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Year 2020 Has Been A Nightmare

Year 2020 has undoubtedly been one of the most vicious of years to humanity in recent times. With the advent of the COVID crisis, everything has ever went downhill; in addition, the deaths of numerous notable people makes 2020 even more heart-rending.

The gloominess of 2020 has struck the entire world, and currently, a glimmer of hope is 2021—the times when scientists and researchers predict the vaccine to have been made. Perhaps, 2020 depicts a troublesome era for humankind ahead; it denotes a future where similar crises, due to the existing various types of pollutions coupled with global warming, are going to emerge and challenge mankind. This is distressing.

The COVID pandemic has been significant in a certain way. It has made us all cooperate immensely in multiple ways in order to defeat this deadly global crisis. Additionally, it has made us aware of how the future may be; the exponentially increasing global warming as well as other related factors will sooner make planet Earth laden with global issues such as diseases, soaring temperatures—in which survival will be almost near to impossible—heat waves, cyclones, droughts, and other relevant natural catastrophes.

An article written by Shekhar Chandra published in CNN, named ‘Are parts of India becoming too hot for humans?’ states that continuous heat waves are now a reality in India, with the deadliest ones occurring in Central India particularly. Further, according to scientific experts at the Massachusetts Institute of Technology (MIT), even if humanity succeeds in cutting carbon emissions to a specific level, parts of India will still remain immensely hot; more than what humans can endure.

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Moreover, according to the World Health Organization (WHO), in between 2030 and 2050, there will be approximately 250,000 deaths each year, caused by climate change solely. In addition, the oppressed nations, who have weak structure of running a country in general, will be least able to cope with the crises. These statistics depict a not-too-distant future, but a one just round the corner and we are even witnessing it currently: the COVID pandemic. In the words of WHO, the effects of global warming will be ‘overwhelmingly negative’.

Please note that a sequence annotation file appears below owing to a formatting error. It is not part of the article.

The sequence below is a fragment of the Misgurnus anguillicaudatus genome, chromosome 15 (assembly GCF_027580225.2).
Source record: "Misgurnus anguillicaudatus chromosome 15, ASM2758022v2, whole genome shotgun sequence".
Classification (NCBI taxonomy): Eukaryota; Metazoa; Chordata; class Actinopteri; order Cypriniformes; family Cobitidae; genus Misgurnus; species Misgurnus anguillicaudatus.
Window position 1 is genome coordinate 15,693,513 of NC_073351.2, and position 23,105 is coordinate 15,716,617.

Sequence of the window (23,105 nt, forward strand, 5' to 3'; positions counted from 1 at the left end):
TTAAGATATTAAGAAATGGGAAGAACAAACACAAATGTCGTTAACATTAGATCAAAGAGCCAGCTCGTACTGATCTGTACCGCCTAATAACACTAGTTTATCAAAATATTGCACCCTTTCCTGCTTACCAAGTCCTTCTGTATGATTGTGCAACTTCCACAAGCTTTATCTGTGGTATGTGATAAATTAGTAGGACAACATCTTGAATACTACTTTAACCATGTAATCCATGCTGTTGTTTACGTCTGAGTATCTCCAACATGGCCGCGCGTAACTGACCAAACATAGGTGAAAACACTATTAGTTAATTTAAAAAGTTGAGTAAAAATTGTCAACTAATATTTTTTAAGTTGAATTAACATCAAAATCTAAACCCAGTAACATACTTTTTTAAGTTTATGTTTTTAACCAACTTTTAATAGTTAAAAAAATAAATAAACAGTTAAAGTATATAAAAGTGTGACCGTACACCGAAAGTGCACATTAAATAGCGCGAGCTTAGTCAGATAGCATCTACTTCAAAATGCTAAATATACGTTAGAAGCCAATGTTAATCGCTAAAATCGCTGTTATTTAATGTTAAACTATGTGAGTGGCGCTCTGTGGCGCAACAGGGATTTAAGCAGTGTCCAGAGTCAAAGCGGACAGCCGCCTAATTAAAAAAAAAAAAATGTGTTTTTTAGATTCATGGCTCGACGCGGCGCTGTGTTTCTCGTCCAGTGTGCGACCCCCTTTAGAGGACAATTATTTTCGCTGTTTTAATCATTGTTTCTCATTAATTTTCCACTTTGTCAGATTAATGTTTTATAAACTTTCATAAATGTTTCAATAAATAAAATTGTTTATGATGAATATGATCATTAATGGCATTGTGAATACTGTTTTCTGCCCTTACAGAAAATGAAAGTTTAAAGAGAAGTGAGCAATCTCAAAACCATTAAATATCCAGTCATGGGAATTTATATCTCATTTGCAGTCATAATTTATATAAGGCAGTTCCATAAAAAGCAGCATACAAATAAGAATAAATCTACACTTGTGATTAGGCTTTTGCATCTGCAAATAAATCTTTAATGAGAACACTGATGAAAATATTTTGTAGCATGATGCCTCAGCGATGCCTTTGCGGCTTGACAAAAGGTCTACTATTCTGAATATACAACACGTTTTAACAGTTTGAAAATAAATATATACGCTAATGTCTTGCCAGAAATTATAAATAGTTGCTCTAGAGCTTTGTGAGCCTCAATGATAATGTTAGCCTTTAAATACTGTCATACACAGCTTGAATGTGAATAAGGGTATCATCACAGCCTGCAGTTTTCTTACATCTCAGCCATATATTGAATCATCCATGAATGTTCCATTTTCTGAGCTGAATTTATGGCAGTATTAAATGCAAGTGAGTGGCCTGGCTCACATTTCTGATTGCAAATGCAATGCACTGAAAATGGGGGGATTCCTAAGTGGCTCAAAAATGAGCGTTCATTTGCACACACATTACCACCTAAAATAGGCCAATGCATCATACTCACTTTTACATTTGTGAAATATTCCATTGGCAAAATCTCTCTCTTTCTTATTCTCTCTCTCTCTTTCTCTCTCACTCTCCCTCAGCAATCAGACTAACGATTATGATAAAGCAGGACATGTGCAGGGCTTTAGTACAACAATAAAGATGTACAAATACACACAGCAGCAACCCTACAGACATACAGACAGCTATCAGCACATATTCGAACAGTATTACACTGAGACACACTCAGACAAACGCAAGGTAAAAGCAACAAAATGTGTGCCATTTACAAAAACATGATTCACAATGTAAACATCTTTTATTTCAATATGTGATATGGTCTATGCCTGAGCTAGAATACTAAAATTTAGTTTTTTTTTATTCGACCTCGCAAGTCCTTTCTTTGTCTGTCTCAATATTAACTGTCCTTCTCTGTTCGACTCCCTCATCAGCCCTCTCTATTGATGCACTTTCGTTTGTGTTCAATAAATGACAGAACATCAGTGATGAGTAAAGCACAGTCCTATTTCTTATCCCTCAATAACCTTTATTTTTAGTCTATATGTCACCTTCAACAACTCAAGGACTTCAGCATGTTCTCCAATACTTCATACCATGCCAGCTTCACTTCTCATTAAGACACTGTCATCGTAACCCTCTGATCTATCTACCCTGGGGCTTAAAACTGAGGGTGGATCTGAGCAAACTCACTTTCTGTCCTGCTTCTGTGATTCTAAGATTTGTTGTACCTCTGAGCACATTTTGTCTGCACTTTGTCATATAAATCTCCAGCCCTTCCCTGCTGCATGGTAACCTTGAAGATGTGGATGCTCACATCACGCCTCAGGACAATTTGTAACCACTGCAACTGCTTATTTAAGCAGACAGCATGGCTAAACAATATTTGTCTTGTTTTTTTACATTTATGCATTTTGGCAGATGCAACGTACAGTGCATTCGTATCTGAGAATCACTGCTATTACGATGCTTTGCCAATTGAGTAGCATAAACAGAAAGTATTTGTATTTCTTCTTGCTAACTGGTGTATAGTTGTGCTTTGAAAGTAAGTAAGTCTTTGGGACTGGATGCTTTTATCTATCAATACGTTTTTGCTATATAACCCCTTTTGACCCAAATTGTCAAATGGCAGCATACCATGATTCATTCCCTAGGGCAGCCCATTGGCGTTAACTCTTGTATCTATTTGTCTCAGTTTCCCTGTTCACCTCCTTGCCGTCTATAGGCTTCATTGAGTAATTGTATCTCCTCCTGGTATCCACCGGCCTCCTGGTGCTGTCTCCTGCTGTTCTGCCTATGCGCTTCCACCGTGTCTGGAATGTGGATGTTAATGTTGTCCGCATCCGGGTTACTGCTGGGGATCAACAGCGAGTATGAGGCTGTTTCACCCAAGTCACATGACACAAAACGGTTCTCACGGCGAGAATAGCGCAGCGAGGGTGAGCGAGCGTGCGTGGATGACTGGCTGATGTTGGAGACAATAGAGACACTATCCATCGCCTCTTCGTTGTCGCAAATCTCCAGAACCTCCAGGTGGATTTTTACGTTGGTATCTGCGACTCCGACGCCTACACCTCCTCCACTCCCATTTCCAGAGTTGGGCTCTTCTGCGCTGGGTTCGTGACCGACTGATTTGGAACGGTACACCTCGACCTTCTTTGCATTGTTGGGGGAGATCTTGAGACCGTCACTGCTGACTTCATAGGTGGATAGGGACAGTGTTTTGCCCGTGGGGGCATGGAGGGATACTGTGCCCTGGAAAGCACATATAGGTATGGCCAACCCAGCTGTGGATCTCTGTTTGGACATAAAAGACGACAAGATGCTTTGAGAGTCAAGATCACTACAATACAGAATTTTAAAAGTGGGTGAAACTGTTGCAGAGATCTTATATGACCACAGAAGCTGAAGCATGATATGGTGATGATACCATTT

Indeed, 2020 is a wake-up call for humanity; in order to prevent from future disasters, such as the aforesaid ones. Therefore—although 2020 is oftentimes depicted as a disaster—it will be critically important, later on portrayed as a lesson for humankind when it all ends. Collectively, we have to save ourselves from the looping disasters predicted ahead, no matter what the hurdles.

With 2020, I can aptly decipher the meaning of this line by Michael Lewis, “There’s something bad in everything good and something good in everything bad.”

Specifically, Pakistan has major issues, relevant to climate change. For instance, the melting of glaciers in the Himalayas coupled with the lack of food and water in many areas depicts a not-too-bright for Pakistan in terms of economy, in particular. In Pakistan, heat waves especially in the regions of Sindh, occur quite often; heat strokes cause the deaths of countless people each year. A heat stroke in June 2015 in Karachi caused the deaths of approximately 2,000 people. Soaring temperatures as high as 49 °C were primarily the reason for all the havoc wreaked in the city.

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To conclude, such things have been already brought into existence; the prevailing COVID crisis also depicts so. 2020 can, therefore, be a beacon of hope for the future of mankind.

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Naya Daur